I am also an only child, and my parents couldn't understand why I was so tired trying to help them. I lived literally around the corner. I was working full-time, and taking time off to run them here and there as they had stopped driving. They had no idea how terribly stressful it was for me to ask for time off at work.

This was all before I found Aging Care website and found out that I could have set boundaries. But I was already into too many years of helping my parents. If only someone would have told me how difficult this phase of life was going to be, as I never saw my grandparents aged as they lived quite a distance away... and had dozens of relatives to help them. I tried to explain that to my parents I am the only one doing all the work but it fell on deaf ears.

My Mom refused professional caregivers. The first day a caregiver was there and was making dinner for them, when they were served their meals Mom got up grabbed Dad's plate and dumped the meal into the trash. The caregiver tried to reason with Mom with no luck, apparently Mom didn't want any other woman makes dinner for Dad. If he was hungry, Mom would cook. But Mom was a major fall risk at 97.

Time to set boundaries, one at a time. I realize one's parents will try the guilt approach, my Mom did.
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From what you describe, your mom sounds like she is NOT able to care for your dad. I'd make sure that idea goes no where. (Not feeding him, mismanaging medication, refuses home health care. Spells trouble.) Totally unacceptable, imo. You did the right thing to get him out. It sounds like she's not dealing with reality, if she thinks that her type of care is acceptable.

If she's still competent, to care for herself, then, I'd let her do it without getting pulled in to her drama. Some adult children can't seem to let that happen and get played like a fiddle. If that is the case, I"d get professional help like counseling to gain strength and support to stand up for yourself. And if she's not competent, is she really able to run her own household without help? I might get a legal consult with an Elder Law attorney to see what the standard is in your jurisdiction. At least, you'll know what has to be proven, if you take it to court.

If she can't take care of herself, then, I'd either file for a Guardian to be appointed or report her to adult protective services. Sometimes, seniors need too much help to stay in their home. It's not safe and the work required constitutes too much for a person who works another full time job. That's why the family member trying to give care gets overwhelmed and burned out.

Only you can decided what you are willing to do. I am often reminded by reading stories on this site that no good deed goes unpunished. lol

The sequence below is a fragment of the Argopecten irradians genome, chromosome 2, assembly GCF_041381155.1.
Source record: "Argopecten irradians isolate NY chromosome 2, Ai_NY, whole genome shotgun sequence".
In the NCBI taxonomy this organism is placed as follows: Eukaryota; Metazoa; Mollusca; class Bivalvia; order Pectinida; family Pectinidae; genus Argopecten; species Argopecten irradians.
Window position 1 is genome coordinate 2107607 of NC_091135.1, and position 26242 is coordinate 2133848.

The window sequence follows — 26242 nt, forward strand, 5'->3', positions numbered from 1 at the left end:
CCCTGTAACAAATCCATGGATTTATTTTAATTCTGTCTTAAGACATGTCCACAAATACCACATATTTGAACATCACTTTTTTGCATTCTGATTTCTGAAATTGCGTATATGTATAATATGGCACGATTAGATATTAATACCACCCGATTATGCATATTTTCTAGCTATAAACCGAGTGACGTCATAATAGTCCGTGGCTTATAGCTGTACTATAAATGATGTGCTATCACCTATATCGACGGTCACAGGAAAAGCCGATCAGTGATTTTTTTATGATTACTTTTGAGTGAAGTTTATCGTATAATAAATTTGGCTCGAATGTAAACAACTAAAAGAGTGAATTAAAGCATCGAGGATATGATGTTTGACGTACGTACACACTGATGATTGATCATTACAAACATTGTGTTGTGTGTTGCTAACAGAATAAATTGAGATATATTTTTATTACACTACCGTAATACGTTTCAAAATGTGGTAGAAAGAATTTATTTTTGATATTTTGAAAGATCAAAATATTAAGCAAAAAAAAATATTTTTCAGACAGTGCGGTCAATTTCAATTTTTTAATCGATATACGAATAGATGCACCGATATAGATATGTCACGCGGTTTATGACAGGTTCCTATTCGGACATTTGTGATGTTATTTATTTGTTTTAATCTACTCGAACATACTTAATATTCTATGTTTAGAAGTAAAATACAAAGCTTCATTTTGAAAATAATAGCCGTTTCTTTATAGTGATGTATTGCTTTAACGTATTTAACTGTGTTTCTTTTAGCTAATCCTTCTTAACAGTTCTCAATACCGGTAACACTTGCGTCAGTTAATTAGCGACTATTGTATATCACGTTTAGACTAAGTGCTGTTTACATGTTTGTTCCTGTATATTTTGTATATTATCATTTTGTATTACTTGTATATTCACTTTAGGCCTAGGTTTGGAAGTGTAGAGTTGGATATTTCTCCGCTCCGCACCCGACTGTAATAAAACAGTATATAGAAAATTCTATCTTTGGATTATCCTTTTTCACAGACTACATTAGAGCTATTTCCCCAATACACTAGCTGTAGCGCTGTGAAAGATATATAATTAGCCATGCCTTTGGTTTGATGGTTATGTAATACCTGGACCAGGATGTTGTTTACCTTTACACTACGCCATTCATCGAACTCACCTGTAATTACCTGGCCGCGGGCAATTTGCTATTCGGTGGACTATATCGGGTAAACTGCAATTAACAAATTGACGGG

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Mom is on anti depressants but they've not done a whole lot. When dad was still at home she ran off the home health care that was lined up. Basically she resolved to administer meds twice per day but would not help him out otherwise. She would say that if he couldn't do something for himself, she wasn't going to do it for him. That includes food preparation...they weren't even eating (mom said because SHE was not hungry). Dad is miserable at the ALF and wants to come home. Mom wants him home but I know she won't take care of him and will refuse home health care. Because I live down the street I will get the daily phone calls. I thought when I moved him to the ALF I could resume my life. And yes, SueC1957, I really thought at 50 my life would be better! I never imagined my parents would deteriorate so much in their 70s. I tell people that my parents didn't want to be in their 70s so they skipped right to 80. Honestly that's what seemed to have happened.
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I am dealing with similar issues. My father lives with my wife and I and some days my 'burn out' level is through the roof. My father is on two different wait lists for nearby Long Term Care facilities but the wait is very difficult. Some days are better than others but the strain it has put on our household is beyond what I ever imagined. Most days I have to collect myself and breathe before exiting a room. My father began needing help with daily things such as using the washroom so my wife and I decided to hire someone to come in 3 days a week to give us a little bit of a break (a much needed break!). We use an agency called 'stay in place senior care', we live in Mississauga Ontario Canada. It is definitely worth the money to have the extra help and our support worker is wonderful with my father. I would suggest an in-home service to take the weight off. I hope for you and your family that things get better soon, you are not alone and getting help may be the answer. Take Care